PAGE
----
The US can be proud of the strength of the US dollar — it shows international confidence in the greenback and the US economy — but for US exporters (and firms supplying to US exporters), the strength of the dollar is making the 2011 success story of a resurgent export performance challenging to say the least:
Source: Halo Financial
As this graph from Halo Financial shows, the dollar has gradually strengthened over the last six months from about $1.45 per Euro in September 2011 to $1.26/Euro today, a 13 percent reduction in like-for-like sales prices for exporters.
A Reuters article states dealers are expecting the trend to continue down to $1.25 or lower, yet as we go to press 1.25 has been reached and the fall continues. The EU is America’s largest export market; taken as a whole, slightly exceeding NAFTA partners Canada and Mexico ranked No. 1 and No. 3.
China, by comparison, comes a long way down at No. 4, marginally above Japan and then Germany, according to the US Department of Commerce.
USD-Euro Exchange Rate: Key
So the exchange rate to the Euro is crucial for US competitiveness. A weaker Euro discourages Europeans from buying US exports and encourages US buyers to consume more EU exports. The surprise is US exporters of steel mill products have managed to hold their own against a rising dollar and depressed export markets.
As this graph from the DOC shows, exports have remained steady in spite of a strengthening dollar, although imports have surged in recent months, partly because of improved competitiveness for overseas suppliers due to currency, but partly because the US is one of few growing markets into which overseas manufacturers can sell.
In spite of import competition, US mills have managed to retain relatively good capacity utilization, hitting 80% in the first quarter, as mills have matched working capacity to demand. The US steel industry’s ability to compete and operate efficiently is imperative in an economy still struggling with post-crisis recovery and with sectors such as construction deeply depressed. A recent report by Timothy J. Considine, professor of energy economics, University of Wyoming, states that, “Every one job in the U.S. steel industry supports seven jobs in the U.S. economy, reflecting its ripple effect on employment.”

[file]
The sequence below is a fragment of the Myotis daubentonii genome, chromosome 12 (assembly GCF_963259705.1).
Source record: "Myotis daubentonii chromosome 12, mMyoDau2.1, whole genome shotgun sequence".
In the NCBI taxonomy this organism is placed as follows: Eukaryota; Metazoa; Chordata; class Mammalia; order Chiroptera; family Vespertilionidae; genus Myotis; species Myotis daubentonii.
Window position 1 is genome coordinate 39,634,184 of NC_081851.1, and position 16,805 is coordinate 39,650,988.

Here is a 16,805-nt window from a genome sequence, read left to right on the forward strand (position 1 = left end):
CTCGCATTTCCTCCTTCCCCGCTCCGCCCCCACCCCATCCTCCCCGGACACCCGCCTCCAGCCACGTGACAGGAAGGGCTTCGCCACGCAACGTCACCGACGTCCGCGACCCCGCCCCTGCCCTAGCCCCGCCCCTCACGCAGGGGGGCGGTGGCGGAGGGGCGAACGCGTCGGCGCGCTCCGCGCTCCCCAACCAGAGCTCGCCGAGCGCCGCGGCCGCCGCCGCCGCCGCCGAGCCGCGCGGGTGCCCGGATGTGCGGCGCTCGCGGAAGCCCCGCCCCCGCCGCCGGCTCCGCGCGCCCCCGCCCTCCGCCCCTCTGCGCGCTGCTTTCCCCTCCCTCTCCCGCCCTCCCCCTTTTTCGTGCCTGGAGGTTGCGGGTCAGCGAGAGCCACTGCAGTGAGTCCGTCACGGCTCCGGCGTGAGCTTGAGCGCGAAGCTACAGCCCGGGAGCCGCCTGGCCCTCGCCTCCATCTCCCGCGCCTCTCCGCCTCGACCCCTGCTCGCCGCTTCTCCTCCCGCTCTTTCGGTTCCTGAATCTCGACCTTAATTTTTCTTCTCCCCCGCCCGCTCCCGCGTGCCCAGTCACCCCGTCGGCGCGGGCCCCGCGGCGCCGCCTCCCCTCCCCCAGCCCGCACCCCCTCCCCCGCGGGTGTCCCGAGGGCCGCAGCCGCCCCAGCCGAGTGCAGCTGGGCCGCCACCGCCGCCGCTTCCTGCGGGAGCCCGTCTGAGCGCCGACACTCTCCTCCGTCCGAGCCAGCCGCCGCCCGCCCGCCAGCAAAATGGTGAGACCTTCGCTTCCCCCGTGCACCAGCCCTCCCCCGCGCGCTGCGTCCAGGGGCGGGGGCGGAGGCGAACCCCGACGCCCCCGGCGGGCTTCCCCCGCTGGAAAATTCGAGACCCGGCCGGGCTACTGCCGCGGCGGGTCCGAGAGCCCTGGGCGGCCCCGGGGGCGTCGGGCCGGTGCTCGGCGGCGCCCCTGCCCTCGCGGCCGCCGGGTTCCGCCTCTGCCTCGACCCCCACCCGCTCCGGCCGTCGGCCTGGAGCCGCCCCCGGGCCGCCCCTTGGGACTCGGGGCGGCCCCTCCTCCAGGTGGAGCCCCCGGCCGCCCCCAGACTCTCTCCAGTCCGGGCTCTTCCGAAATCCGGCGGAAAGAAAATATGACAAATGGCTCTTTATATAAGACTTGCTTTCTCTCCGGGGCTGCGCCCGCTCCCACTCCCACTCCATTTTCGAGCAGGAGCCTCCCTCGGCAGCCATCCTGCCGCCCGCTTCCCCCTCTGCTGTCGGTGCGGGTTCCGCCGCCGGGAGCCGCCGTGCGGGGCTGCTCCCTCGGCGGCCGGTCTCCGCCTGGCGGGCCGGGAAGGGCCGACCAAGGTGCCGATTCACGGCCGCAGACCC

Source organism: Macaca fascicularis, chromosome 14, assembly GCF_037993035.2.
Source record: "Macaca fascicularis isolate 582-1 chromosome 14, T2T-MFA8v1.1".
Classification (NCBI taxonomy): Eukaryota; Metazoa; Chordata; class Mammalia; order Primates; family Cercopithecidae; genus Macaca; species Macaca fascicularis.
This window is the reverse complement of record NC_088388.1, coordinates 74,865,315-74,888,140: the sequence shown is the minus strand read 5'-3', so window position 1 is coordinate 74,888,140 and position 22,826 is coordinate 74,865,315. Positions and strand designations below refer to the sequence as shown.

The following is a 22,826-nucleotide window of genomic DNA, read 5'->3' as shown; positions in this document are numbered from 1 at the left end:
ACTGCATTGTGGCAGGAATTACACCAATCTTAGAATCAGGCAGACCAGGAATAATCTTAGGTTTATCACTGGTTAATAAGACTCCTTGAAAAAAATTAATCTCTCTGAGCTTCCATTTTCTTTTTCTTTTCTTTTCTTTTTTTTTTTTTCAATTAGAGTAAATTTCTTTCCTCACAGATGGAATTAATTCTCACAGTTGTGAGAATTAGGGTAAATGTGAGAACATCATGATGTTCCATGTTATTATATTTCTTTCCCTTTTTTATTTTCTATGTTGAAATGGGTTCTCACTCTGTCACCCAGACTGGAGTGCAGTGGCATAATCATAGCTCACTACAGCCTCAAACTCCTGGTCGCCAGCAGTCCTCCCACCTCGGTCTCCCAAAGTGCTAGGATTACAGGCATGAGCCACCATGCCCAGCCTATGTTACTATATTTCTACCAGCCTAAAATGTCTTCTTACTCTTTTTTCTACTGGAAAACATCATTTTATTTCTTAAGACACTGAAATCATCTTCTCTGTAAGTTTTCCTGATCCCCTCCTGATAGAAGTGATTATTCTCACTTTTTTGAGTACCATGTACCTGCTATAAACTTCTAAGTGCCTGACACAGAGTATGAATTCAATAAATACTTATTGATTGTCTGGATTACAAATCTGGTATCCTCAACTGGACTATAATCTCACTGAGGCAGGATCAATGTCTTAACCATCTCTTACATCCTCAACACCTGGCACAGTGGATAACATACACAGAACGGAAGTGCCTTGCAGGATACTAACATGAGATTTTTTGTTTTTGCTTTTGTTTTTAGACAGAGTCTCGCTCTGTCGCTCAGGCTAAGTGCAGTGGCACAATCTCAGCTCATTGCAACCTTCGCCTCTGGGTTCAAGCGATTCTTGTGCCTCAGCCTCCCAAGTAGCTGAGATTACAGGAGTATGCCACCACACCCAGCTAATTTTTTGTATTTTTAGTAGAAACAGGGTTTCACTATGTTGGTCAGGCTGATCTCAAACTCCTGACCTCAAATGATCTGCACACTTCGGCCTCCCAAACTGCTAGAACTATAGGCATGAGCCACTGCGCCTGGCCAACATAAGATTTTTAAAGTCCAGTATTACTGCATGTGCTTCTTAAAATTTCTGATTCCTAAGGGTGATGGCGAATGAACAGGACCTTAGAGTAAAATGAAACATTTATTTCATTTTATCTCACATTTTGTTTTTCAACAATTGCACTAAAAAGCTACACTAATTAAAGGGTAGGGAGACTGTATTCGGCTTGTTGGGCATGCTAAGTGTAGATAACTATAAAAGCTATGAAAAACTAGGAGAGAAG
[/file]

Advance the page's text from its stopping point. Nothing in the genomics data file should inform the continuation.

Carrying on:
For 2011, the report states, the American steel industry directly employed 150,700 and, given the multiplier effect, supported more than 1,022,009 jobs due to the integrated nature of steel in just about every other industrial activity.
No one is accusing Europe of deliberately depressing its currency to gain competitive advantage, however. (This is not like the currency manipulation practiced by, say, China — which the Brazilians and others have been so vocal in opposing.) The Euro’s woes are just that, a reflection of the dire political/economic situation. Every time disagreement surfaces between Germany and its core partners, or bond rates rise for new debt issued by Spain or Italy, or (worst of all) speculation returns over Greece’s exit from the Euro, the currency falls further.
With no immediate end in sight, the probability is that sores will continue to fester and US exporters will remain under pressure from a currency stronger than it would otherwise prevail.